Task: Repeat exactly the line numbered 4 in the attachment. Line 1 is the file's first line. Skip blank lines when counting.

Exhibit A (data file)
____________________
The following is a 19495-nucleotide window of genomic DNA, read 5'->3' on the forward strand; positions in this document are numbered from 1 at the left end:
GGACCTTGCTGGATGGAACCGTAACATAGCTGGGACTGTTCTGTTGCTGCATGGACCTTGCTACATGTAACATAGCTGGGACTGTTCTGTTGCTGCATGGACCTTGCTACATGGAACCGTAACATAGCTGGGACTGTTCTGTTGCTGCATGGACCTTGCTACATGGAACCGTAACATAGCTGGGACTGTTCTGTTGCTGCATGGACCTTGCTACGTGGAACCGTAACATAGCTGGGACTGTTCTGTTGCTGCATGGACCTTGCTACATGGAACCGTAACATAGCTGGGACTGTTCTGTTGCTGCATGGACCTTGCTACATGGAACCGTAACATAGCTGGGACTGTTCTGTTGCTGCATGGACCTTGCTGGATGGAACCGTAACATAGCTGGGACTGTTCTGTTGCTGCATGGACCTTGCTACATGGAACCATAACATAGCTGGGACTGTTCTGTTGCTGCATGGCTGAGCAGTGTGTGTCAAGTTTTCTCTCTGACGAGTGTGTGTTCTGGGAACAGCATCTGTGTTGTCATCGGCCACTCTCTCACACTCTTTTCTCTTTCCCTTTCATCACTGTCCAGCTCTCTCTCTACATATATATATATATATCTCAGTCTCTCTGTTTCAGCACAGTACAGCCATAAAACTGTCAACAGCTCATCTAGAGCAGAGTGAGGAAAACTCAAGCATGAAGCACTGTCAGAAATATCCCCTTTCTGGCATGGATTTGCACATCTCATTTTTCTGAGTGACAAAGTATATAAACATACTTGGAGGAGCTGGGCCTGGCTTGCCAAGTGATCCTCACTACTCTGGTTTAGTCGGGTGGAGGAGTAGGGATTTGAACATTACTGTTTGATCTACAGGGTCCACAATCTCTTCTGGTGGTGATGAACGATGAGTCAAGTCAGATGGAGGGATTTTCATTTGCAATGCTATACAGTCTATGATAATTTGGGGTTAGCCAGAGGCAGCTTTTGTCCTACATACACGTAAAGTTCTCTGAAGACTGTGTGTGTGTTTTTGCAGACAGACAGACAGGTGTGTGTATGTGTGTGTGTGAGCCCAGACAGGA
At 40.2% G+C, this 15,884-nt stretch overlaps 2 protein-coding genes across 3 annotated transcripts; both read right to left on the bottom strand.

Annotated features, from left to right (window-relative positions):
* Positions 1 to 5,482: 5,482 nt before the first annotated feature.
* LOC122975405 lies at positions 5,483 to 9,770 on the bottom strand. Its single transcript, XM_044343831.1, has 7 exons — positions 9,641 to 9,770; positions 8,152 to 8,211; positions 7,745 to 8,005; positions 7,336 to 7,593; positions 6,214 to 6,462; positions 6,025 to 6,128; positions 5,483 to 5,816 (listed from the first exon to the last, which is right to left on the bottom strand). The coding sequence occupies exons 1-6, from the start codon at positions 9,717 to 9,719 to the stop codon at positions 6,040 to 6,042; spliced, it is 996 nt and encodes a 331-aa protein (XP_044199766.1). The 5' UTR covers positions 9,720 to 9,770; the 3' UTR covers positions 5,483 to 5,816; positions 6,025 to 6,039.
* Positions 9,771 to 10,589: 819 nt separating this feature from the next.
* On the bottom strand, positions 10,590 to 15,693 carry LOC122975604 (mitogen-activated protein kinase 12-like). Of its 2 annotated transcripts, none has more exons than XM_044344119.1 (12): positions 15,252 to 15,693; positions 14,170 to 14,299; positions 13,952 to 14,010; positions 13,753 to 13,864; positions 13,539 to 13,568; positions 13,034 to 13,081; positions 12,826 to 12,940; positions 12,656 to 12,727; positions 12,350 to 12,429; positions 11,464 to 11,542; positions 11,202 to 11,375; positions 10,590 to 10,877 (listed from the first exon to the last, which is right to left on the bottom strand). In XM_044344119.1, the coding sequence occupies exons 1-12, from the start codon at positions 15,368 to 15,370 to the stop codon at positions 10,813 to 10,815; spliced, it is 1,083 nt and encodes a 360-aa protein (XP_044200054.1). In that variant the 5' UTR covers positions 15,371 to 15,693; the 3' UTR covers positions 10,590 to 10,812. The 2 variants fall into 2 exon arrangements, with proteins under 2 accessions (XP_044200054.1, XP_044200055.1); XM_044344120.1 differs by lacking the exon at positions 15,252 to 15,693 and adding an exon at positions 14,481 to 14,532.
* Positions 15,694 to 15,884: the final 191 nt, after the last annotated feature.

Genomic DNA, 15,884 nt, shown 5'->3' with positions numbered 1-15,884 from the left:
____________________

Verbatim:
Annotated features, from left to right (window-relative positions):